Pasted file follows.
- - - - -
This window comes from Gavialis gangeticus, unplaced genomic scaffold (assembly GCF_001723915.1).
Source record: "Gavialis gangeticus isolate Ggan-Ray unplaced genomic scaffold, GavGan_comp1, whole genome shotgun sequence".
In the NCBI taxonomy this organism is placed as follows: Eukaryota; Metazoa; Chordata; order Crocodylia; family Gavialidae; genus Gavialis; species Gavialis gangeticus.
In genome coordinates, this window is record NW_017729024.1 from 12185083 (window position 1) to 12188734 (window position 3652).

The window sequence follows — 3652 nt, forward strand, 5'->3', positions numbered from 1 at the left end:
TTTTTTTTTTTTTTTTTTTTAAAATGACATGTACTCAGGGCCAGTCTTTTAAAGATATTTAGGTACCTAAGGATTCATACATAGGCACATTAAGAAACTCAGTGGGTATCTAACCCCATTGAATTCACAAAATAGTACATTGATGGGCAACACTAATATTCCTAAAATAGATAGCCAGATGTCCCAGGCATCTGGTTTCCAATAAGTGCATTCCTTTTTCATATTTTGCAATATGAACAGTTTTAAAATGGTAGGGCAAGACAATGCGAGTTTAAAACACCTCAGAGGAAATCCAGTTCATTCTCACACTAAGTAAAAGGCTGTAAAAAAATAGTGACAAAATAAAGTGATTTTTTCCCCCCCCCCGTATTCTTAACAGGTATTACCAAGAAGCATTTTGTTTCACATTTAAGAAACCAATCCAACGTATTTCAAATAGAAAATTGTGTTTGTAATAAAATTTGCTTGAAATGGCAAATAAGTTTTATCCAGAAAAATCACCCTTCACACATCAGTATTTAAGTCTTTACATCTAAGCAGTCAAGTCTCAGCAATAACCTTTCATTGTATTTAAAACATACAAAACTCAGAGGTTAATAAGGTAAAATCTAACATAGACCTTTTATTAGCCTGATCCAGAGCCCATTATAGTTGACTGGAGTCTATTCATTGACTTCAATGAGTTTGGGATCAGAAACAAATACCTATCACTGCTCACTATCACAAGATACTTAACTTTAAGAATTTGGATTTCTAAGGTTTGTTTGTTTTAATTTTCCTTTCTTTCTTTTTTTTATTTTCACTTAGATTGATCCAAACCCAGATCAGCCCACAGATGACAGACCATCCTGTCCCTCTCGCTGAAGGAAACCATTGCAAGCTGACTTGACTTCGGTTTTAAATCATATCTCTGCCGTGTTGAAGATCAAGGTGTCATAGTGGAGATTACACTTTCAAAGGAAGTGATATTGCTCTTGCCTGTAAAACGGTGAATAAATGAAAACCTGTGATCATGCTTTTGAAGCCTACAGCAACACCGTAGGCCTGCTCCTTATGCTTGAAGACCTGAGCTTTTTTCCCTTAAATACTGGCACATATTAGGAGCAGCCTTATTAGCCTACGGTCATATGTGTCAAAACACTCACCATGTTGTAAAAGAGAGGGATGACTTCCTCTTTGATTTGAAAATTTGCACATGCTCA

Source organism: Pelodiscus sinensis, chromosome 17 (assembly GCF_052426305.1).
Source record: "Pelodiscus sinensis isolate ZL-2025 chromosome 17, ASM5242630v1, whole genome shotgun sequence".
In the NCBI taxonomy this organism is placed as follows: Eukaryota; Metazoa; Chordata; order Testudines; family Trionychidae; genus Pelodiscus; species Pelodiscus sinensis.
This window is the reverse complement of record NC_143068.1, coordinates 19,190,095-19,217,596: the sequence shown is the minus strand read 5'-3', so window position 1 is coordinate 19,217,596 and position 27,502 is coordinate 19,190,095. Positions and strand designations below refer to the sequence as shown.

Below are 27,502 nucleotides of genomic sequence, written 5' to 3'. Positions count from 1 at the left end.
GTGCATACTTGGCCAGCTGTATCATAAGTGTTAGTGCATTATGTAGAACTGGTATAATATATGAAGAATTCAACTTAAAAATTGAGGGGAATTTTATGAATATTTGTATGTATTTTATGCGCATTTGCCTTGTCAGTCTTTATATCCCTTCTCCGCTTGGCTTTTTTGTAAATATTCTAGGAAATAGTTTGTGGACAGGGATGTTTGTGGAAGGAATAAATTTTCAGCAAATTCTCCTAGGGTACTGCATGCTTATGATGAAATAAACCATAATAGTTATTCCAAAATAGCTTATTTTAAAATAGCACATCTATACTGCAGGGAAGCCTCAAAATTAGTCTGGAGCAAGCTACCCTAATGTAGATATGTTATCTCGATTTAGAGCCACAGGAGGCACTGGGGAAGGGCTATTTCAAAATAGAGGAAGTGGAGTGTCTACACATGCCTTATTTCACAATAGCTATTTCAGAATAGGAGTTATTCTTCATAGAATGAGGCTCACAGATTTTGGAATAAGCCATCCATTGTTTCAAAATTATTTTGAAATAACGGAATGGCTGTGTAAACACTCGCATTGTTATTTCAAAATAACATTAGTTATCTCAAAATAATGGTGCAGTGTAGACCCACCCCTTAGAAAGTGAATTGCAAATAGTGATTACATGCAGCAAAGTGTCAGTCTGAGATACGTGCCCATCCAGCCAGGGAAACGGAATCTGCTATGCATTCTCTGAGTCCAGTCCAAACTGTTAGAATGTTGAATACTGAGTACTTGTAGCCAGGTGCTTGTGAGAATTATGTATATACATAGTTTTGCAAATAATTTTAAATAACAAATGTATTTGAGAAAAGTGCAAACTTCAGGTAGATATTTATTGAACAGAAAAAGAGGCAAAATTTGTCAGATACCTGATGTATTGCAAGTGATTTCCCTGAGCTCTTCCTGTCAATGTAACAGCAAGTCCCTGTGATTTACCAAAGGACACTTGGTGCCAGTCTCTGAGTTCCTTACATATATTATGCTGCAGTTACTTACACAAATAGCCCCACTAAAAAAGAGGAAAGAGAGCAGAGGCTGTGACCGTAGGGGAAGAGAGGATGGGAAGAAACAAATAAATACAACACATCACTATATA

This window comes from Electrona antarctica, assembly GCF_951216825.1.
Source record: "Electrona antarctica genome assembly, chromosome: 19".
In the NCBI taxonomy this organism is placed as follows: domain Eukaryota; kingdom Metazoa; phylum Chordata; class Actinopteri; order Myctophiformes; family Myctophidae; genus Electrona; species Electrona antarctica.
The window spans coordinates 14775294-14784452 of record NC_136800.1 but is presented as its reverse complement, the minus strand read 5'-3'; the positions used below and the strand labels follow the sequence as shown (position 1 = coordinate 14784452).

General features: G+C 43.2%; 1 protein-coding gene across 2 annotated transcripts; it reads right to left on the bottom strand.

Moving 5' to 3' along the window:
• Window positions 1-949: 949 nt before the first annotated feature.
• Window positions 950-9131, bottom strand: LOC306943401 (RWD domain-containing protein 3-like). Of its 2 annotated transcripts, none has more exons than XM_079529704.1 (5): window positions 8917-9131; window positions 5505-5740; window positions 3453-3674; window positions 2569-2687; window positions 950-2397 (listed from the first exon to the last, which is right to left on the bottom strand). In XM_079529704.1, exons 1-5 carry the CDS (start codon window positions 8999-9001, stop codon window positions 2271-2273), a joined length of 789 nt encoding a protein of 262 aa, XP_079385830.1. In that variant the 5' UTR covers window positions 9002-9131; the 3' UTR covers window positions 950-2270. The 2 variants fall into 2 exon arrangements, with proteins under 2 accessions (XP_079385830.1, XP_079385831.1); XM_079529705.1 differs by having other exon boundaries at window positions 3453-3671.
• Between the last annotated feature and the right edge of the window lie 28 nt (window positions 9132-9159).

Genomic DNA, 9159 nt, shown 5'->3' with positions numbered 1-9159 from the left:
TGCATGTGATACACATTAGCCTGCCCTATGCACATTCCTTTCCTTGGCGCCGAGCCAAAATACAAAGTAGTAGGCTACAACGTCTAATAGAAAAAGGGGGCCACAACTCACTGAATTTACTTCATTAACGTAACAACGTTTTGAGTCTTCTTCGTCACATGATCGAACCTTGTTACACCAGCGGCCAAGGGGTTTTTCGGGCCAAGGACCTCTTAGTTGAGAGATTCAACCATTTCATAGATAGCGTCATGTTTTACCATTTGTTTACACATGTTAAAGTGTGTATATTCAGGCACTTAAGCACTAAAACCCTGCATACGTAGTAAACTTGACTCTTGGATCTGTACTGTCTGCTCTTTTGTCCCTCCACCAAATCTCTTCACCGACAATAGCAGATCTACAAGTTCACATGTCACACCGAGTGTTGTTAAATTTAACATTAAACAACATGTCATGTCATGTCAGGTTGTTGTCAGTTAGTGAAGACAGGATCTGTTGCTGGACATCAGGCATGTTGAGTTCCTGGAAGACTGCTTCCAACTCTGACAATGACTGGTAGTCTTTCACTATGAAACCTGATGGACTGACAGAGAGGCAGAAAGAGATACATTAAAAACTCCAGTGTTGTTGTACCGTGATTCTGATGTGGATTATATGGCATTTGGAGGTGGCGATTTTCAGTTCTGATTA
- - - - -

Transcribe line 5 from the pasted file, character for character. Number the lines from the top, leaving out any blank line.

The window sequence follows — 3652 nt, forward strand, 5'->3', positions numbered from 1 at the left end: